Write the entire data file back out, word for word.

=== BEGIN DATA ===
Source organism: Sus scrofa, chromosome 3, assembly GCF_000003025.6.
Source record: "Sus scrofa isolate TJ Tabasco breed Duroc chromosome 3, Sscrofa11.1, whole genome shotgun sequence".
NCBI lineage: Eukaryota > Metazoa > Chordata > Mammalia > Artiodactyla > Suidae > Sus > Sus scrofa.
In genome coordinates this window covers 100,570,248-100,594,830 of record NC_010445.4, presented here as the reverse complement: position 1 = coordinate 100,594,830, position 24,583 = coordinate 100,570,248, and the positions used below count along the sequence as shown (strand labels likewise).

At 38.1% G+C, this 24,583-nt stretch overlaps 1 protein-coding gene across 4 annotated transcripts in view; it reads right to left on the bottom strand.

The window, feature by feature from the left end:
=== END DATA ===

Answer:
Source organism: Sus scrofa, chromosome 3, assembly GCF_000003025.6.
Source record: "Sus scrofa isolate TJ Tabasco breed Duroc chromosome 3, Sscrofa11.1, whole genome shotgun sequence".
NCBI lineage: Eukaryota > Metazoa > Chordata > Mammalia > Artiodactyla > Suidae > Sus > Sus scrofa.
In genome coordinates this window covers 100,570,248-100,594,830 of record NC_010445.4, presented here as the reverse complement: position 1 = coordinate 100,594,830, position 24,583 = coordinate 100,570,248, and the positions used below count along the sequence as shown (strand labels likewise).

At 38.1% G+C, this 24,583-nt stretch overlaps 1 protein-coding gene across 4 annotated transcripts in view; it reads right to left on the bottom strand.

The window, feature by feature from the left end: